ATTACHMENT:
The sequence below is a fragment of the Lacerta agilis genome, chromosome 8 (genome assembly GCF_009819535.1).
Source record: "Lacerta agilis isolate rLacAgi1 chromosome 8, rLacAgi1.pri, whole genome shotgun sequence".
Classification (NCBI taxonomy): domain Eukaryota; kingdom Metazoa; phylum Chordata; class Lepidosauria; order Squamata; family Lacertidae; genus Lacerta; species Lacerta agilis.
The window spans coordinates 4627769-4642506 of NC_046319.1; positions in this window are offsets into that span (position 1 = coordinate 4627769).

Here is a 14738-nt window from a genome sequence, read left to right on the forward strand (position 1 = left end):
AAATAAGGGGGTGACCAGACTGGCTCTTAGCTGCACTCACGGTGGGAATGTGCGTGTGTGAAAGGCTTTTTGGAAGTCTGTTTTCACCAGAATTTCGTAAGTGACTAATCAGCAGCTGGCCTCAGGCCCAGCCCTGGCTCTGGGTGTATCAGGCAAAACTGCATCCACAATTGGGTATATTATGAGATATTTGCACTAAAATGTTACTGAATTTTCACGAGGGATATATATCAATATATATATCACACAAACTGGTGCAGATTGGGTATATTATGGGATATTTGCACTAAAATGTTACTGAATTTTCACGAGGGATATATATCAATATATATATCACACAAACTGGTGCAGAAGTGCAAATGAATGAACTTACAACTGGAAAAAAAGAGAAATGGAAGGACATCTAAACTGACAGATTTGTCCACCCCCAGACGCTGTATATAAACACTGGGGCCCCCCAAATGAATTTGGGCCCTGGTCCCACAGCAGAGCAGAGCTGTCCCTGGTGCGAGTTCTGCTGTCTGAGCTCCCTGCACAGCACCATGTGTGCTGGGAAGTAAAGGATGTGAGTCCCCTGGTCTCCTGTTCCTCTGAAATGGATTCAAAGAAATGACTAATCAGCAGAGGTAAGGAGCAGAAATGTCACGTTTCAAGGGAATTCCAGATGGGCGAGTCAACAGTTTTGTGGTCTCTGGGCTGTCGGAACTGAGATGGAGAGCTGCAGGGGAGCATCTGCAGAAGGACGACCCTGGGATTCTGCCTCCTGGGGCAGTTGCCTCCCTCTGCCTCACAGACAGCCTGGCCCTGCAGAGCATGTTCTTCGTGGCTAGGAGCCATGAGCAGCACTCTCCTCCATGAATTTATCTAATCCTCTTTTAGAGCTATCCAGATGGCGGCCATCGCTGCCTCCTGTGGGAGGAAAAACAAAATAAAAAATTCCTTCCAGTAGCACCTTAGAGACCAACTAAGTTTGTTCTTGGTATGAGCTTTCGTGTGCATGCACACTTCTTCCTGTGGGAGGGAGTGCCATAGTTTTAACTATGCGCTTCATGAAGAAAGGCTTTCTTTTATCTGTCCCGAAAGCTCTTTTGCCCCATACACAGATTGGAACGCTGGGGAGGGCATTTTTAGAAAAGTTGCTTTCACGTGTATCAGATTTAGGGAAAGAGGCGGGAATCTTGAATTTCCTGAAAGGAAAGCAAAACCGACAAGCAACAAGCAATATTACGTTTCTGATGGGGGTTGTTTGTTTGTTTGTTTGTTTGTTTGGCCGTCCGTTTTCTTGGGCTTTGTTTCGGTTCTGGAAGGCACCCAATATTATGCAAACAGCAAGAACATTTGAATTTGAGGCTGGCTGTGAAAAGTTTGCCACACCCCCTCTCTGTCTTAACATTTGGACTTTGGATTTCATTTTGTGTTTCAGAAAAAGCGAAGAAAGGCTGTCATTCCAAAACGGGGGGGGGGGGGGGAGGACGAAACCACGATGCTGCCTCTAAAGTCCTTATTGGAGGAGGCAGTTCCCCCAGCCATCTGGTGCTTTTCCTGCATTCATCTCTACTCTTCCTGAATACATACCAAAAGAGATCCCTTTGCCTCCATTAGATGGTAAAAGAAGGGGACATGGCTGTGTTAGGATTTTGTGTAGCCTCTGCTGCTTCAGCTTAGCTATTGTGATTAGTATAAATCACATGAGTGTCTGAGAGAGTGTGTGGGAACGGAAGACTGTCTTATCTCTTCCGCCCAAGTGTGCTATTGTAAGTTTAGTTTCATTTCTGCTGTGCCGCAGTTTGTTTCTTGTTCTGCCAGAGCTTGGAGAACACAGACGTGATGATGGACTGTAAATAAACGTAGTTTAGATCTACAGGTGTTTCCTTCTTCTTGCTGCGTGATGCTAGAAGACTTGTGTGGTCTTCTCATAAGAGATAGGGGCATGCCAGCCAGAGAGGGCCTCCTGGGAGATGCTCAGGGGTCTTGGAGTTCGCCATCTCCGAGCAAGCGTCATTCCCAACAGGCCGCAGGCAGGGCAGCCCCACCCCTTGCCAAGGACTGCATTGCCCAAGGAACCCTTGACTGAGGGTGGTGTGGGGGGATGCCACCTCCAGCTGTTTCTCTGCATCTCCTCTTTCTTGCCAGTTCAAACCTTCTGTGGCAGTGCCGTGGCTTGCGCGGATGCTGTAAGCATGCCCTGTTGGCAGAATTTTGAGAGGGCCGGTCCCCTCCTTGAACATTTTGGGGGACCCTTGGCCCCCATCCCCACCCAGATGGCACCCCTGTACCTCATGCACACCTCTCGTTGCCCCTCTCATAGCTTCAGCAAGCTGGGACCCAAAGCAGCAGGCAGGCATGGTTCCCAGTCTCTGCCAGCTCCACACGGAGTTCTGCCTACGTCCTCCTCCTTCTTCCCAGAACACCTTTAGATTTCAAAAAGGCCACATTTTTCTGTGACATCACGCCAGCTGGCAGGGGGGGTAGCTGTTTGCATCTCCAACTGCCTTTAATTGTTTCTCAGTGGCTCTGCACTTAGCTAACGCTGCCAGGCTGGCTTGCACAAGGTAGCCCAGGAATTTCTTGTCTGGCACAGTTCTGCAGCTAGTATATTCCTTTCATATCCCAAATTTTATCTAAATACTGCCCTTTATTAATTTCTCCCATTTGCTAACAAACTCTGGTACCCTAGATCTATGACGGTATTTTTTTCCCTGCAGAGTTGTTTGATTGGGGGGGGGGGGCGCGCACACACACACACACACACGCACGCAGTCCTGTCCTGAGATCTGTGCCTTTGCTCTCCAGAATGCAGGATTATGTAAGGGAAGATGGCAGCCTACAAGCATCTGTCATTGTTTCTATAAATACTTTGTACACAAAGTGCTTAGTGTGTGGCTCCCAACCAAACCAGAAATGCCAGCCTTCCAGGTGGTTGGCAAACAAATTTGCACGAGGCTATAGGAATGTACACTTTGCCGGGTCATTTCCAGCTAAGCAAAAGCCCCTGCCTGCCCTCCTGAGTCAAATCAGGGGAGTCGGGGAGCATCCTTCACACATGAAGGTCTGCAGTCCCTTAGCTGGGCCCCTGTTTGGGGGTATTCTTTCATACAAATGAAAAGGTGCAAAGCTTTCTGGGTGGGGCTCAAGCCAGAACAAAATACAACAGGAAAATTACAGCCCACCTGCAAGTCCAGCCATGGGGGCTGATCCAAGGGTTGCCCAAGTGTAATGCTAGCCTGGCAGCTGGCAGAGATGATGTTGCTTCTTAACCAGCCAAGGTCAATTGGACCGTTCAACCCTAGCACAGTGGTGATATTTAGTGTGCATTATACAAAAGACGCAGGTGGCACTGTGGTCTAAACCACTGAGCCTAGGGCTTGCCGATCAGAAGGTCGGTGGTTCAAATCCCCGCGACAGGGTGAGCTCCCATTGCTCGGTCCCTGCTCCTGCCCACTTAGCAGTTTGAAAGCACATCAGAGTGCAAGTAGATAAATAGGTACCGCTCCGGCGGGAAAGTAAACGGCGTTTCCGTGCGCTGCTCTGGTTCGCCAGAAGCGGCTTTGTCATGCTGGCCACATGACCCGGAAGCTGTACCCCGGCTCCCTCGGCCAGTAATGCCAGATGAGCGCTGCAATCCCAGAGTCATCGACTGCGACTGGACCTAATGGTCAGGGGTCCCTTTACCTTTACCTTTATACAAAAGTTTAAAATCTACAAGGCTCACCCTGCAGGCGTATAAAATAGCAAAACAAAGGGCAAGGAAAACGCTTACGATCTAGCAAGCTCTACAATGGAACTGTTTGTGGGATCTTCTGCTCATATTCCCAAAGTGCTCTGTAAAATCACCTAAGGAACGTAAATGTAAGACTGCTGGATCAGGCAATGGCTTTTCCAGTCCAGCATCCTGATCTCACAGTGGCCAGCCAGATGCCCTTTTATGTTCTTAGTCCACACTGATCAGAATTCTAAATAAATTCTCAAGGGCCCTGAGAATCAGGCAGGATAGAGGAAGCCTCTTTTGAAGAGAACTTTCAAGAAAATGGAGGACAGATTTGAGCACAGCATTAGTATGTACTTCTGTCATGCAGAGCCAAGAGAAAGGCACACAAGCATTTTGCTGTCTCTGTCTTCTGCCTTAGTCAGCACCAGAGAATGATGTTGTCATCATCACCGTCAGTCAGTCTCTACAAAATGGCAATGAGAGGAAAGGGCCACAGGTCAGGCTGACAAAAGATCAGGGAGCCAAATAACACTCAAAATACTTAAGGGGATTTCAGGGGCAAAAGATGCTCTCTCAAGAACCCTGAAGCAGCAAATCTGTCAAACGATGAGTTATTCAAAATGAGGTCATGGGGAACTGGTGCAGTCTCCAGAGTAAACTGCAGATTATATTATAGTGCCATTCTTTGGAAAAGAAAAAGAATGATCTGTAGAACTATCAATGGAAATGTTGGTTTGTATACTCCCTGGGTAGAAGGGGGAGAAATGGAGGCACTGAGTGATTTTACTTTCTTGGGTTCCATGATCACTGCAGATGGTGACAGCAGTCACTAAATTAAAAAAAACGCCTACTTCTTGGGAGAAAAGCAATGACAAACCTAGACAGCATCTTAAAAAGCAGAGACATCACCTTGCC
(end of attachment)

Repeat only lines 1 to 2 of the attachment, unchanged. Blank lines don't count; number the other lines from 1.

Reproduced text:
The sequence below is a fragment of the Lacerta agilis genome, chromosome 8 (genome assembly GCF_009819535.1).
Source record: "Lacerta agilis isolate rLacAgi1 chromosome 8, rLacAgi1.pri, whole genome shotgun sequence".